Saturday, July 25, 2009

'Partisan or Not, a Tough Course on Health Care'

Good story here. (Read the whole thing.)

Even if he goes the bipartisan route and succeeds, the end result could be comparatively modest: Perhaps fewer than 10 Senate Republicans, and perhaps not even that many in the House, party officials said. Social Security, by contrast, passed in 1935 with the support of 16 of the 25 Republican senators and 81 of the 102 Republican representatives. . . .

“Bipartisanship is a good thing in major welfare-state enterprises if they are to stick,” said David Mayhew, a professor of political science at Yale. “Otherwise, they may suffer legitimacy problems and come apart.”

That said, it is hardly clear that a bipartisan agreement on health care is even possible. A string of Congressional defeats has recast the Republican Party, leaving it smaller, more conservative and more combative.

“I wouldn’t even have hesitated two, four years ago when the numbers were so close: It would have been absolutely yes on bipartisanship,” said Senator Evan Bayh, Democrat of Indiana.

He said he still believed it was important, but added, “The Republicans are reduced to a core, so there aren’t that many pragmatists left to work things out.”

James A. Thurber, the director of the Center for Congressional and Presidential Studies at American University, said that 30 years ago, about one-third of Republicans in the House and Senate were moderate.

“In the last 30 years, we continually lost the middle, ideologically,” he said. “And the loss of the moderates makes it very difficult to get bipartisanship for major policy changes.”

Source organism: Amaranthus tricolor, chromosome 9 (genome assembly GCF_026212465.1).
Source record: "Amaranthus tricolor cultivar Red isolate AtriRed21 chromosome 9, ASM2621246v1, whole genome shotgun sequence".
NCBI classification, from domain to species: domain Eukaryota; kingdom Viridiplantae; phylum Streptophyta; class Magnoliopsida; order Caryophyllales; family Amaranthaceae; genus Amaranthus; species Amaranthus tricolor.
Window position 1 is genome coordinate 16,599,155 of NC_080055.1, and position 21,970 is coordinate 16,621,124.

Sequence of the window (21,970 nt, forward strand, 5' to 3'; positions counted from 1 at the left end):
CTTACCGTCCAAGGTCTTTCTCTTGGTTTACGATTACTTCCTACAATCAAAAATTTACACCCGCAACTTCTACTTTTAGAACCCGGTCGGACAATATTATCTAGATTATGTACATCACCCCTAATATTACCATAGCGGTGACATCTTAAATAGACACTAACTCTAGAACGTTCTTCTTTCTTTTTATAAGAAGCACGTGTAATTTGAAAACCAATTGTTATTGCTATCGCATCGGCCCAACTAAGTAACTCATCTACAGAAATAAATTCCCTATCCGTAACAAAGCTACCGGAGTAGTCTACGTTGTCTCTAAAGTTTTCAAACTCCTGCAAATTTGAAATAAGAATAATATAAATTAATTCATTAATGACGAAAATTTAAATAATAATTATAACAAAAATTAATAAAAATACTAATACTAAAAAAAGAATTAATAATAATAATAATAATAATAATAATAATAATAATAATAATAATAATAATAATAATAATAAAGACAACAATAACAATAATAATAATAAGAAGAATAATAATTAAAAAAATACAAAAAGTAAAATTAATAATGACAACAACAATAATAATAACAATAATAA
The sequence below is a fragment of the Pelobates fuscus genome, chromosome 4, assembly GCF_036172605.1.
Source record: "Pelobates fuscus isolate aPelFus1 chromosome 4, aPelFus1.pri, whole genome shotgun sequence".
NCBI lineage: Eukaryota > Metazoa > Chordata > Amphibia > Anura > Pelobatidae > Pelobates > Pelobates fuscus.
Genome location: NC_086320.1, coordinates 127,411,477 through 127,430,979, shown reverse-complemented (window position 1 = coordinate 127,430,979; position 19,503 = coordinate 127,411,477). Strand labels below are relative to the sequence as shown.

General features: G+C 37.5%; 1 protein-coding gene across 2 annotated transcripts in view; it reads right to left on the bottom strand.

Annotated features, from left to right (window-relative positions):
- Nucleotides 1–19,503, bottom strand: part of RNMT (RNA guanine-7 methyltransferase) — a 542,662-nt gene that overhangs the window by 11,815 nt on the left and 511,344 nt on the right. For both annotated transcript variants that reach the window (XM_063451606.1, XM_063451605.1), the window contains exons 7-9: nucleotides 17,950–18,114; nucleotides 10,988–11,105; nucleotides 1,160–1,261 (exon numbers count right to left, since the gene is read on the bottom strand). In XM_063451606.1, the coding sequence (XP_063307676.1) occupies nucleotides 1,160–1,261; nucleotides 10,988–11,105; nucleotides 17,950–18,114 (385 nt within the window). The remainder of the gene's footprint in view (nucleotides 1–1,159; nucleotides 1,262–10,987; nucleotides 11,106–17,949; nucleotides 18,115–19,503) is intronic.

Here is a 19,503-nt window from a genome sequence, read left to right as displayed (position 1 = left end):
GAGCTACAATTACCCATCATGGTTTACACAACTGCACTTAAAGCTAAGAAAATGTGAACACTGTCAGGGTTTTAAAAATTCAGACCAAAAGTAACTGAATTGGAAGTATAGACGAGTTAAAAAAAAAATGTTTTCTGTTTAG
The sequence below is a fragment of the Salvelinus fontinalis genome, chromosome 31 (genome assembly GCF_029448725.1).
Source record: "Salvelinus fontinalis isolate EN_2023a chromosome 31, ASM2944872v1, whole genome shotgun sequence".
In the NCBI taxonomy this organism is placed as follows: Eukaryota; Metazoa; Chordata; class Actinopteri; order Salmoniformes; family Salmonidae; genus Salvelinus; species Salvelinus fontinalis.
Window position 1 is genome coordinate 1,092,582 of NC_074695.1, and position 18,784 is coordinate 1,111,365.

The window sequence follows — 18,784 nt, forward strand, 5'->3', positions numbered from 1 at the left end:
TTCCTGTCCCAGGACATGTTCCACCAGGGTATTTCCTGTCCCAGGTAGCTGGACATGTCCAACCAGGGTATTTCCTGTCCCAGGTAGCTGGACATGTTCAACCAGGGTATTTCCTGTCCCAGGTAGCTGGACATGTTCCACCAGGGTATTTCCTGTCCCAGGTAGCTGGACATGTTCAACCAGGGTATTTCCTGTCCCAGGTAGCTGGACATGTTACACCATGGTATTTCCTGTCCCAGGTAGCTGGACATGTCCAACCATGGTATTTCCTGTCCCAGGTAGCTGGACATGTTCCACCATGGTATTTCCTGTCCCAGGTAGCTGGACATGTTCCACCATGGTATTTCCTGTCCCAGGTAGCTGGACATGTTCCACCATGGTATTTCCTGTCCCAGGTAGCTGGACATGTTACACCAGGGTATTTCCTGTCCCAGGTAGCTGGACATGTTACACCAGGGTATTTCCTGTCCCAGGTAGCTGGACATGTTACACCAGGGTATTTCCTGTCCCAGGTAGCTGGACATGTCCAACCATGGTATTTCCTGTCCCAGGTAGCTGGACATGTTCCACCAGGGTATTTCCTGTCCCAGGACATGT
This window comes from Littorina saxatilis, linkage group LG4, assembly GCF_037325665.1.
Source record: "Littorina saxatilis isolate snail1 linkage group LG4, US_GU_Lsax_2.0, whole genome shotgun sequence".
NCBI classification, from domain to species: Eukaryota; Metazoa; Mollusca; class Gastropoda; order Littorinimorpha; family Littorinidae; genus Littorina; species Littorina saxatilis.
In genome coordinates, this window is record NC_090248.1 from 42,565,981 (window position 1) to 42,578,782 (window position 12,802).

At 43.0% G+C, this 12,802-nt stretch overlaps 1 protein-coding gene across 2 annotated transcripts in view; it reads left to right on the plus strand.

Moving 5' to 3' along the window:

The Senate Finance Committee right now offers the lone hope for the White House in its search for Republican support. That is also where the trade-off is particularly stark. It would mean giving up on some big principles, like a public plan to compete with private insurers, in return for what could be just a few Republican votes, a veneer of bipartisanship.

It is the prospect of that trade that has some Democrats worried and is another source of pressure for the White House.

“If they overstep the line in the negotiations to bring three or four Republicans along, there will be a reaction among Democrats unlike anything you’ll hear among Republicans,” Senator Christopher J. Dodd, Democrat of Connecticut, said Saturday. “There is a false assumption that anything you can work out with a handful of Republicans will be embraced by Democrats in the House, the Senate and across the country. That is totally wrong.”

David Axelrod, a senior adviser to Mr. Obama, said that while he thought it was important to make a strong effort to get bipartisan support, that would not trump passing legislation Mr. Obama wanted.

“Ultimately we are going to be measured by what we do, and not by the process,” Mr. Axelrod said. “Process can’t be more important than the outcome of the legislation.” . . .

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